The file entitled Press Releases-Presidential Statements and Messages to Congress contains selected press releases of Presidential statements and messages - presumably those Stowe felt to be important and related to his responsibilities.

The Harry S. Truman 1952 Campaign Speech File contains mimeographed copies of President Truman's speeches made during the 1952 campaign and press releases for some of the speeches. The speeches are sequentially numbered on the mimeographed copies, no. 1 being Truman's remarks made in Pittsburgh, Pennsylvania, on September 1, 1952, and no. 210 his remarks made at Granite City, Illinois, on November 1, 1952.

The 1960 Presidential Campaign File contains a small amount of correspondence with Democratic Party and state and local officials regarding Truman's appearances during the 1960 campaign, background information about their locations, issue papers, public opinion mail, financial information, and press releases and copies of the reading copies of Truman's speeches.

The Harry S. Truman Centennial File contains primarily printed material and memorabilia relating to the celebration of the centennial of President Truman's birth. There is also a small amount of correspondence.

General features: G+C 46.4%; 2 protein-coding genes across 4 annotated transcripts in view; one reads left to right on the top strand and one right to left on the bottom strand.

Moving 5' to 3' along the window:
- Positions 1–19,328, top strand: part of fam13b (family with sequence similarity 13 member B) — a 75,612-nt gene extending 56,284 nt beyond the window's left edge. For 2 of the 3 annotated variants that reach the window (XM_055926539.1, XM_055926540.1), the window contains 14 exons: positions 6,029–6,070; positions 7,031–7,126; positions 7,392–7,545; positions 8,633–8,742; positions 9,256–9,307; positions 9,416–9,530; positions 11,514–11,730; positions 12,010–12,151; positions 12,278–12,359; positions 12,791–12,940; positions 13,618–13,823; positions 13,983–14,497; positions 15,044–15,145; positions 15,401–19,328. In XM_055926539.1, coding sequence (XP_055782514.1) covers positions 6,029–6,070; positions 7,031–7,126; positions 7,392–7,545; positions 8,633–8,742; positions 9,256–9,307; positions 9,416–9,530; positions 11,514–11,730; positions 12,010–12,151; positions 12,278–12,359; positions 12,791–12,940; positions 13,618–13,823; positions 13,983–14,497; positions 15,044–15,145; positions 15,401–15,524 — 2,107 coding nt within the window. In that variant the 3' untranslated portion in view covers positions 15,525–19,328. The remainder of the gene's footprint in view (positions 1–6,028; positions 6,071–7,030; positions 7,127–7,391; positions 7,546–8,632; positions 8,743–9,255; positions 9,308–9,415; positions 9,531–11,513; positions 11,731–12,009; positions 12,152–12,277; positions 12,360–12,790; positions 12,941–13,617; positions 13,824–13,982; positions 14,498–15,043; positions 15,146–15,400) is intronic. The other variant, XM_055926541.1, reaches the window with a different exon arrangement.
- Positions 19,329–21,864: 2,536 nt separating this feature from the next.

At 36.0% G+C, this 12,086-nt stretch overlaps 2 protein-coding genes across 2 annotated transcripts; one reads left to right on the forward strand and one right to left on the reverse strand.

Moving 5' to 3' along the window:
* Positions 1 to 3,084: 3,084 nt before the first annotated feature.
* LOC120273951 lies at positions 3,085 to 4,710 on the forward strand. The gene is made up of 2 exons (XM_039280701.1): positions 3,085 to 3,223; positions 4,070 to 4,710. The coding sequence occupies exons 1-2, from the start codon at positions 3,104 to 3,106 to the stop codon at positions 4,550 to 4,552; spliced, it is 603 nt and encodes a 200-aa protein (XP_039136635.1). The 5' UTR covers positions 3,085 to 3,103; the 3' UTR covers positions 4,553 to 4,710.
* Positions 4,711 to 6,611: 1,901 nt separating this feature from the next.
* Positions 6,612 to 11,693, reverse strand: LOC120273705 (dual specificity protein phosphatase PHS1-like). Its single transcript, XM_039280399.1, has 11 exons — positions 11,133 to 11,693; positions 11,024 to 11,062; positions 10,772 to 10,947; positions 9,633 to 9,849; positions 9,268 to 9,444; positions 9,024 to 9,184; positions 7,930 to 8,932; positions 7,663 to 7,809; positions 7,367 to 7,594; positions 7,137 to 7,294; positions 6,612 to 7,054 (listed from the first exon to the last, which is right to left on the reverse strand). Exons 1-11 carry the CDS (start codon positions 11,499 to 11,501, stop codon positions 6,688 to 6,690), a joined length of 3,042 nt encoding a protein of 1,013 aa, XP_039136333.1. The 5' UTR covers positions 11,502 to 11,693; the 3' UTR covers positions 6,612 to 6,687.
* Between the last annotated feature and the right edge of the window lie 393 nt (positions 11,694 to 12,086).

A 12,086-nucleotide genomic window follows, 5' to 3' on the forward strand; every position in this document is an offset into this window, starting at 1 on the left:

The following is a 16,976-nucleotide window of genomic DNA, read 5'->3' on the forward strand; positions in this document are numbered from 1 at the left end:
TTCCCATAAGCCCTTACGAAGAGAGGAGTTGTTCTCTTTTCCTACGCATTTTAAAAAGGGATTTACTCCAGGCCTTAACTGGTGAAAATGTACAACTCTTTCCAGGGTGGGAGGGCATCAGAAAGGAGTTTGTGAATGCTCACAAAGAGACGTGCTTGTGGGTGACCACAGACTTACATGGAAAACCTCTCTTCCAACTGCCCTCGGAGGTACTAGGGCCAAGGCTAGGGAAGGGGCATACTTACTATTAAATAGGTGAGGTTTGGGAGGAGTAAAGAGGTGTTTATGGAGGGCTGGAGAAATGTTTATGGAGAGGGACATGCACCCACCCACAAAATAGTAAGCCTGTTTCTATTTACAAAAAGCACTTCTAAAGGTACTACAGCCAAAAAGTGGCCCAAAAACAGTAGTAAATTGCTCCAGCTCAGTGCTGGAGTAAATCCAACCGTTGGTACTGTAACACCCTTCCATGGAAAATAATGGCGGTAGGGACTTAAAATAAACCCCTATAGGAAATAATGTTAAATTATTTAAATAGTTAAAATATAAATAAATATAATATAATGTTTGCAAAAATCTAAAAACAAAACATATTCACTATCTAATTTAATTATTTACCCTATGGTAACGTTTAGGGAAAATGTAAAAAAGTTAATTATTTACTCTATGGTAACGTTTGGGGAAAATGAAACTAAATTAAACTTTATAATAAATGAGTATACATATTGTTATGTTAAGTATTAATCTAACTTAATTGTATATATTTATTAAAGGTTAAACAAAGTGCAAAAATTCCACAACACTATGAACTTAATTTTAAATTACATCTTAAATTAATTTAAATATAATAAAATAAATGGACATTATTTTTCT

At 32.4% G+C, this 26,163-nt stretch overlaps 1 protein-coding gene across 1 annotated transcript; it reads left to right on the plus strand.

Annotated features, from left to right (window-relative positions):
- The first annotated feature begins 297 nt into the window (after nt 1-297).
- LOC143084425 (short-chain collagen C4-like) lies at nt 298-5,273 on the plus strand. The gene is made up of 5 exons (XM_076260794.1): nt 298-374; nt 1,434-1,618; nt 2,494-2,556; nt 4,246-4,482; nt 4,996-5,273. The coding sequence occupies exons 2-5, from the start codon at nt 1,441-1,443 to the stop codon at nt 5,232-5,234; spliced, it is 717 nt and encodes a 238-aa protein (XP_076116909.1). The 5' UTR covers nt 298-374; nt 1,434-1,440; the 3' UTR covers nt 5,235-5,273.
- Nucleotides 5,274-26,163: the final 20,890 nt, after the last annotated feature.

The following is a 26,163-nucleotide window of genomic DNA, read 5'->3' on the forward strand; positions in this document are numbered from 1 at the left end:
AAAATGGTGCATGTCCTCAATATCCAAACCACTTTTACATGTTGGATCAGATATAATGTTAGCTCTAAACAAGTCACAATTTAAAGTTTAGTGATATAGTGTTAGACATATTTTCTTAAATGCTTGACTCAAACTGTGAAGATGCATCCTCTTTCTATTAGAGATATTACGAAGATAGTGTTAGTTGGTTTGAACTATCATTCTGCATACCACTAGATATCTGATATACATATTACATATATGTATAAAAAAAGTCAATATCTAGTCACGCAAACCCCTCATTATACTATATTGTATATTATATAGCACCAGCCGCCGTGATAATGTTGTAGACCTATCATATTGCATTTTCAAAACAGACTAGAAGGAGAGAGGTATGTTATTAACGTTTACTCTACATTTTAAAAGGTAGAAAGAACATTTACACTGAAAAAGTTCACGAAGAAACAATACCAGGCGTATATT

The Memorabilia File contains a couple of items that were added to the collection in 2002.

The Subject File of the Stowe Papers was opened for research in 1963. The 1960 Presidential Campaign File was opened in 1982. The remainder of the collection was opened in 1992, with the exception of the Memorabilia File, which was opened in 2002.

Material relating to Stowe's areas of responsibility can be found in many of the Library's collections. President Truman's papers include a small group of files from David Stowe's office in the White House, and the Oral History Collection includes several interviews with him.

Documents concerning migratory farm labor are included in the:

Documents concerning housing are included in the:

Documents concerning the Taft-Hartley Act are included in the:

Documents concerning civil defense are included in the:

Documents concerning universal military training are included in the:

Documents concerning the Steel Strike of 1952 are included in the: